What happens when a motorist is injured in an automobile accident while operating a vehicle owned by an employer? While Louisiana law often permits named insured employees to receive reciprocal coverage under an employer’s insurer, insurance law is a complex and, at times, unclear field, especially in relation to uninsured/underinsured motorist coverage. In the case of Chris Loudermilk of New Roads, Louisiana, the Louisiana First Circuit Court of Appeal felt that Loudermilk was not permitted to recover under the language of his employer’s insurance policy.
Loudermilk was injured in an automobile accident while operating a vehicle owned by his employer, Environmental Safety and Health Consulting Services Inc. (ES&H). Loudermilk filed suit against the drivers at fault and their insurers, as well as XL Specialty Insurance Company, ES&H’s insurer.
In acquiring insurance for ES&H, the company’s CFO executed a valid Uninsured Motorist Bodily Injury Coverage Form to reject uninsured motorist coverage completely on June 23, 2010. The policy was renewed in June 2011 through June 2012, and it was in effect at the time of Loudermilk’s accident. At the time of the renewal, ES&H added two entities to the “named insured” section of the policy.
In response the lawsuit, XL filed a motion for summary judgment, contending that no uninsured motorist coverage existed due to ES&H’s previous exclusion. Loudermilk subsequently filed a motion for summary judgment, asserting that the XL policy was not issued to the same “named insured”—ES&H—and that, therefore, the uninsured motorist coverage rejection was no longer valid. The trial court granted XL’s motion for summary judgment. Loudermilk promptly appealed the trial court’s judgment.
Under Louisiana law, summary judgment shall be granted if there is no genuine issue as to material fact and the movant is entitled to judgment as a matter of law. La. C.C.P. art. 966(B)(2). Summary judgment declaring a lack of coverage under an insurance policy may not be rendered unless there is no reasonable interpretation of the policy, when applied to the undisputed material facts shown by the evidence supporting the motion, under which coverage could be afforded. See Reynolds v. Select Props., 634 So. 2d 1180, 1183 (La. 1994). An insurer seeking to avoid coverage through summary judgment bears the burden of proving some provision or exclusion applies to preclude coverage. See Simmons v. Weiymann, 943 So. 2d 423, 425 (La. Ct. App. 2006).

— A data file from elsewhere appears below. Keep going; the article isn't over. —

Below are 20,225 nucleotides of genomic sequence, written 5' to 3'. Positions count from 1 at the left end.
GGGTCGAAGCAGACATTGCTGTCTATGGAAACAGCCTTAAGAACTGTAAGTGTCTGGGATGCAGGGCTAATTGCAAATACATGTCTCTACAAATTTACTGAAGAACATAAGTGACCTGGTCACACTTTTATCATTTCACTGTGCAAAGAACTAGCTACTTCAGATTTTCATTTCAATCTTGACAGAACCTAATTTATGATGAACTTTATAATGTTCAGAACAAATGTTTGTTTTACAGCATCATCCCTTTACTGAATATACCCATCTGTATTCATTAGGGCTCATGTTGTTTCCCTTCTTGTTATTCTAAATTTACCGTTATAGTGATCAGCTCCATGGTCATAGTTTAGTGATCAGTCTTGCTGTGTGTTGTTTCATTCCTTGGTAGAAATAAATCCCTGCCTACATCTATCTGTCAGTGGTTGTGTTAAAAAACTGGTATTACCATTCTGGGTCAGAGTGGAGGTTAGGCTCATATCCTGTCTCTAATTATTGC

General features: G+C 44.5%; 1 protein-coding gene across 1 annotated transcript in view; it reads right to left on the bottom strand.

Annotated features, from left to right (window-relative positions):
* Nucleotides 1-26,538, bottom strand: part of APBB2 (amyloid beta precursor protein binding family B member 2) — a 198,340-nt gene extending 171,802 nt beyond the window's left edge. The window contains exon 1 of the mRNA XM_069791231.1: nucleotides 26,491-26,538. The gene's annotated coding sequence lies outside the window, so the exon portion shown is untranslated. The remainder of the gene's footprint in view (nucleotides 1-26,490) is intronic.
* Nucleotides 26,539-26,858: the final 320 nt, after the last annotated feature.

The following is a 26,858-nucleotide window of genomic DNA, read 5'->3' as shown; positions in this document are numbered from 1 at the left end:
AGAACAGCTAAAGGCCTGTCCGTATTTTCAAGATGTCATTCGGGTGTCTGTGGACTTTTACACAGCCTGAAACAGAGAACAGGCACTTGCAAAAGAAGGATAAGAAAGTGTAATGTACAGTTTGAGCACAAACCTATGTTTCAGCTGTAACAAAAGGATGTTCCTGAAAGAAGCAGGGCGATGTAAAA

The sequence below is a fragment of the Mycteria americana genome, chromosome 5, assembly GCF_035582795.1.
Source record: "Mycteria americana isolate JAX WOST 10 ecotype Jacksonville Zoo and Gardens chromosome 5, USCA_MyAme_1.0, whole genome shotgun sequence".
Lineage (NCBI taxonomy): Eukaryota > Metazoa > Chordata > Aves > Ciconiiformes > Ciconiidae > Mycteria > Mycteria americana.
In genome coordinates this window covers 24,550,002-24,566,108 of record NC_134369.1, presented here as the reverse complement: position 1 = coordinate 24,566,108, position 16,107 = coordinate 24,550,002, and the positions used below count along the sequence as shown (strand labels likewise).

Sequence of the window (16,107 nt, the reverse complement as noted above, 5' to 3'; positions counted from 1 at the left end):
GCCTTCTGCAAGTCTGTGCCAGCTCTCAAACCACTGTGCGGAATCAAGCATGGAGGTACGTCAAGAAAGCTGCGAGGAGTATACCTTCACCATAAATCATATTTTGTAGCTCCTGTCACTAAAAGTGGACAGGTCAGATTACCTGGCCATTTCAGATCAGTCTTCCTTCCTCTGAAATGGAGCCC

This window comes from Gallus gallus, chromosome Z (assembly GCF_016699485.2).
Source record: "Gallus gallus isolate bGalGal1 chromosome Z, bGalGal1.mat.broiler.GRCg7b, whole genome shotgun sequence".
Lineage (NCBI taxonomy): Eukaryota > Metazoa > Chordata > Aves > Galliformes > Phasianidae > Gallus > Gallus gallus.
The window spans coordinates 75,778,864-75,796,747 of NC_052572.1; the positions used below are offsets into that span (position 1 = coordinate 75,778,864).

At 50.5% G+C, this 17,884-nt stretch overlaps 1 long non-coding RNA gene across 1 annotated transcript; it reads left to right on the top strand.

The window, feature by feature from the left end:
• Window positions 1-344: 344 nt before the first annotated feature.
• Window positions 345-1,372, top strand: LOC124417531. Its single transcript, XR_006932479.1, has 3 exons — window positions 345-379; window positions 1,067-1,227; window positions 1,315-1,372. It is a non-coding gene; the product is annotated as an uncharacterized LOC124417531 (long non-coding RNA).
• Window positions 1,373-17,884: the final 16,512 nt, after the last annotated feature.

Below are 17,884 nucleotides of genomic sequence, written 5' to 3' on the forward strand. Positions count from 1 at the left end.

In his appeal, Loudermilk contended that ES&H’s rejection of uninsured motorist coverage was no longer valid when the policy was renewed, as two additional entities were added to the named insured endorsement on the policy. However, the Louisiana First Circuit Court of Appeal viewed the situation differently. The court stressed that as the policy holder and named the insured on the policy renewal, ES&H was free to reject uninsured motorist coverage if it so chose. Furthermore, the First Circuit Court of Appeal suggested that the two entities added to renewal policy were subsidiaries of a named insured in the original policy. As such, Loudermilk was ultimately denied uninsured motorist coverage under ES&H’s insurance policy.
This case stresses the importance of being familiar with the breadth of an employer’s insurance policy. The realm of insurance, at times, can be quite murky, and familiarity with the circumstances that permit coverage under an employer’s reciprocal insurance policy is the best way to obtain recovery for injuries sustained during the course and scope of one’s employment.
Additional Sources: Loudermilk v. National General Assurance Company
Written by Berniard Law Firm Blog Writer: Adrian Alpay
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